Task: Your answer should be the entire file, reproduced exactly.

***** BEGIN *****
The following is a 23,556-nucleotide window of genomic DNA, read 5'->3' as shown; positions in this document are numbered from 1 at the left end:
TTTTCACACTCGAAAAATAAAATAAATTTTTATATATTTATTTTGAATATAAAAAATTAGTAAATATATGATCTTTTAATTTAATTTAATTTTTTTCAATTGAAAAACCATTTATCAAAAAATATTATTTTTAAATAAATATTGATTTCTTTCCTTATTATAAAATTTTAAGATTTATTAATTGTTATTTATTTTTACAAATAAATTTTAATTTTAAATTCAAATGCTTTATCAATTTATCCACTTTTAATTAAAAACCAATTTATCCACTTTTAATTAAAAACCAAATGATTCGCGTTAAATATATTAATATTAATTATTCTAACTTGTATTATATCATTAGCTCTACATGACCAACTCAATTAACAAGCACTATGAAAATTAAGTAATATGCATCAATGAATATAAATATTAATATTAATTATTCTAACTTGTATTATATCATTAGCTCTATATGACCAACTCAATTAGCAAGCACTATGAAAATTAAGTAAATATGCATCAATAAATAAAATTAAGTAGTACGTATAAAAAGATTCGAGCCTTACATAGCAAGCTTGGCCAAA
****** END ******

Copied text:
The following is a 23,556-nucleotide window of genomic DNA, read 5'->3' as shown; positions in this document are numbered from 1 at the left end:
TTTTCACACTCGAAAAATAAAATAAATTTTTATATATTTATTTTGAATATAAAAAATTAGTAAATATATGATCTTTTAATTTAATTTAATTTTTTTCAATTGAAAAACCATTTATCAAAAAATATTATTTTTAAATAAATATTGATTTCTTTCCTTATTATAAAATTTTAAGATTTATTAATTGTTATTTATTTTTACAAATAAATTTTAATTTTAAATTCAAATGCTTTATCAATTTATCCACTTTTAATTAAAAACCAATTTATCCACTTTTAATTAAAAACCAAATGATTCGCGTTAAATATATTAATATTAATTATTCTAACTTGTATTATATCATTAGCTCTACATGACCAACTCAATTAACAAGCACTATGAAAATTAAGTAATATGCATCAATGAATATAAATATTAATATTAATTATTCTAACTTGTATTATATCATTAGCTCTATATGACCAACTCAATTAGCAAGCACTATGAAAATTAAGTAAATATGCATCAATAAATAAAATTAAGTAGTACGTATAAAAAGATTCGAGCCTTACATAGCAAGCTTGGCCAAA